Catching Bonnie Raitt at the Arlington Theatre, as a full house did for a generous Valentine’s Day concert of musical kindness, is bound to trigger nostalgia for some. Longtime locals will remember hearing her in this special venue, going back to the “prehistoric age” of the late 1970s, when she was a cult and critical favorite.
That was long before she became a “comeback” sensation and a representative voice for aging baby boomers with her late-blooming hit 1989 album “Nick of Time.”
By this point, she’s going strong and connecting all the varied dots of her musical identity at age 56.
Raitt manages to be a deft multitasker of an artist, and her latest album, “Souls Alike,” is one of her most exciting and artistically varied records in years.
Taking the stage with her fiery and subtle band, Raitt put on a captivating show, during which she juggled her multiple hats: organic R&B funk chef, pop chanteuse with heart on sleeve, blues woman with a dirty mind and inveterate activist.
In this benefit concert for the UCSB Arts & Lectures educational outreach program, Raitt touted the fact that their tour bus was running on biodiesel — and quite nicely, thank you.
In short, Raitt gave the crowd what it wanted, and needed.
She tugged on midlife heartstrings, invoking the sweet sadness of time’s passage with “Nick of Time.”
But she also got gritty when singing seminal blues woman Sippi Wallace’s “Women be Wise” (key line, “don’t advertise your man”) and “I Believe I’m in Love with You,” by Kim Wilson, the Goleta-bred blues hero (aka “Goleta Slim”).
As a slide guitar stylist, Raitt has an uncanny way of coaxing ethereal, bluesy beauty with a few well-placed, vibrato-laden long notes.
Tuesday’s show opened with keyboardist Jon Cleary’s New Orleans-ish tune “Unnecessarily Mercenary,” from the new album, and we were reminded that part of Raitt’s roots go back to the influence of her friend, the late Lowell George from Little Feat.
Cleary’s new song is reminiscent of George’s “Mercenary Territory” and Raitt’s goosey-graceful slide guitar notes and vocal phrasing carried forward the Little Feat founder’s imprint.
Raitt can get down and nasty and swampy, but she also delivers a sad ballad with the best of them, as she did with Michael McDonald’s “Matters of the Heart” and an especially slow, airy and poignant encore version of her hit “I Can’t Make You Love Me.”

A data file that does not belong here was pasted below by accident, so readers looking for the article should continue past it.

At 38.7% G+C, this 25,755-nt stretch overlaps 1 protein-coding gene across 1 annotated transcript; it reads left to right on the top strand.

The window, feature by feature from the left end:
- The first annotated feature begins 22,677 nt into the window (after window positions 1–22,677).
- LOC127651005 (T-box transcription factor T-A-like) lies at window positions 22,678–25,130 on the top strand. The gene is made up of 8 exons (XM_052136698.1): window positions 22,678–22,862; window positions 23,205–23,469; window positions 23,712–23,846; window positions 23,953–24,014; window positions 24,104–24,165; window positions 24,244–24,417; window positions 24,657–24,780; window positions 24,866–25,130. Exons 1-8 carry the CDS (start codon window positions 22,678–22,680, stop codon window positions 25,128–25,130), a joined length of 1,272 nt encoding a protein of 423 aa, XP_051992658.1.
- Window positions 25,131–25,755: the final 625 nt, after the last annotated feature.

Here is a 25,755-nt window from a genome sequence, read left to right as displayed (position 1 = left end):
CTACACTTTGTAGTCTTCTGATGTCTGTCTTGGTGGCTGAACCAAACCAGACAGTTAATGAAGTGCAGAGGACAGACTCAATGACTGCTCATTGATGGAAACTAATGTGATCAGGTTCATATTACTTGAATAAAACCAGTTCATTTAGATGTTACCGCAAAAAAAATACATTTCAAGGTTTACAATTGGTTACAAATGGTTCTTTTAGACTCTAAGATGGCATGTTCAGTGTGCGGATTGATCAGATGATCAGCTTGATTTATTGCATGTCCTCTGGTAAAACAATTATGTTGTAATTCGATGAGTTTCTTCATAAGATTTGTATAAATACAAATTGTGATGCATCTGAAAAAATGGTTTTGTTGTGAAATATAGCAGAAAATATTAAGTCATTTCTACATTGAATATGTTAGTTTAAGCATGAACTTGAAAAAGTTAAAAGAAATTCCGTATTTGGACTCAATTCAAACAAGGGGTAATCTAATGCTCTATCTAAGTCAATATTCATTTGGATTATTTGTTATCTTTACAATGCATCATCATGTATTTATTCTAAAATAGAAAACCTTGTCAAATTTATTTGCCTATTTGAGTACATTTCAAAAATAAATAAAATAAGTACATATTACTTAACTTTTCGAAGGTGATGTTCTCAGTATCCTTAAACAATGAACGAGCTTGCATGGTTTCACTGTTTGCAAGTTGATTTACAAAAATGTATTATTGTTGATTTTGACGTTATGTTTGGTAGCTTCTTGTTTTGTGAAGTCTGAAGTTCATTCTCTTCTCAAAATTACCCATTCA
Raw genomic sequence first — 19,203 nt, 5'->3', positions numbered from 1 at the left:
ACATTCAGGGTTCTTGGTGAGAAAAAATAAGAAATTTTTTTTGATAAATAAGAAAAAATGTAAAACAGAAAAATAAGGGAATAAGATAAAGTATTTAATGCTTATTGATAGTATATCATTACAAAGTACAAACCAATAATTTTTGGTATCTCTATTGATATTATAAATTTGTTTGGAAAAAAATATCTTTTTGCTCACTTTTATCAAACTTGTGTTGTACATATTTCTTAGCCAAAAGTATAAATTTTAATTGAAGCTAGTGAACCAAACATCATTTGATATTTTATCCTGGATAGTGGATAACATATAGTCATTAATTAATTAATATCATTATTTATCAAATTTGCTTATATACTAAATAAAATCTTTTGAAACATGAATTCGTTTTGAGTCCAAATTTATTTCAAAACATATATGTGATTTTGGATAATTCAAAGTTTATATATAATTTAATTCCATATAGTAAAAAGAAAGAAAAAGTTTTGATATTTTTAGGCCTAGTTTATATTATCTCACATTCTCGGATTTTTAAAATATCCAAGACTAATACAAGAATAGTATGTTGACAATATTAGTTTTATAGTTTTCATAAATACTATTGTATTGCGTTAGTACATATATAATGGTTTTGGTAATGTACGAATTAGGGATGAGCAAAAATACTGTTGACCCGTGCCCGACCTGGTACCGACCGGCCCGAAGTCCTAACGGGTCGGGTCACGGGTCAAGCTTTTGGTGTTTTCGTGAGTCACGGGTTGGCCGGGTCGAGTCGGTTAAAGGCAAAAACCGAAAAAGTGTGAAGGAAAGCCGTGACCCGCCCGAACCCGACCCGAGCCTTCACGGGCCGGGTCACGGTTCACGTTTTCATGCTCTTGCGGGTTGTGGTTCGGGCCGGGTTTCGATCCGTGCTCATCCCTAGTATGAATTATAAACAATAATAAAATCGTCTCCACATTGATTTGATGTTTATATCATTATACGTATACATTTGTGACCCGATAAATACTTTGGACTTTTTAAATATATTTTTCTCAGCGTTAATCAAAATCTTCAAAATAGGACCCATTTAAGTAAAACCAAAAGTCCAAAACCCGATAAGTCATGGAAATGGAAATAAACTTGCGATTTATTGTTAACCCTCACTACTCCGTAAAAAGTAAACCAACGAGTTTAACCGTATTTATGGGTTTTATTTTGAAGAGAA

Singer-songwriter Paul Brady, the Irishman whose solo opening act was an ideal warm-up for Raitt, joined her onstage to sing harmony and musically bond on “Luck of the Draw” and on the shamelessly romantic anthem “Not the Only One,” both written by Brady. (Because Raitt doesn’t write much, her career has been a boon to many an outside songwriter).
After “Not the Only One,” Raitt, ever attentive to contrast and pacing in her work, shrugged, “Sorry if that got a little bit sappy . . . I can’t help it.” Next up, the band jumped into the lanky shuffle-rocking energy of John Hiatt’s “Thing Called Love.”
In a way, the star of this show, at least in terms of offering a fresh addition to the Raitt songbook, was a voice strictly behind the scenes.
Songwriter Maia Sharp’s intriguingly left-of-center tunes are highlights of the new album, and perked up ears in concert, as well.
Sharp’s wickedly appealing “Crooked Crown” is a cool and inventive song, along the lines of a progressive blues-rock style, while “The Bed I Made,” the new album’s closer, was played like a brooding jazz ballad.
As Raitt delivered the song, with her blend of wisdom and vulnerability, you could hear a pin and/or a tear drop in the house.
Raitt’s latest visit to the Arlington confirmed that there still aren’t many singers alive with the alternately tough and the tender stuff she brings to her art.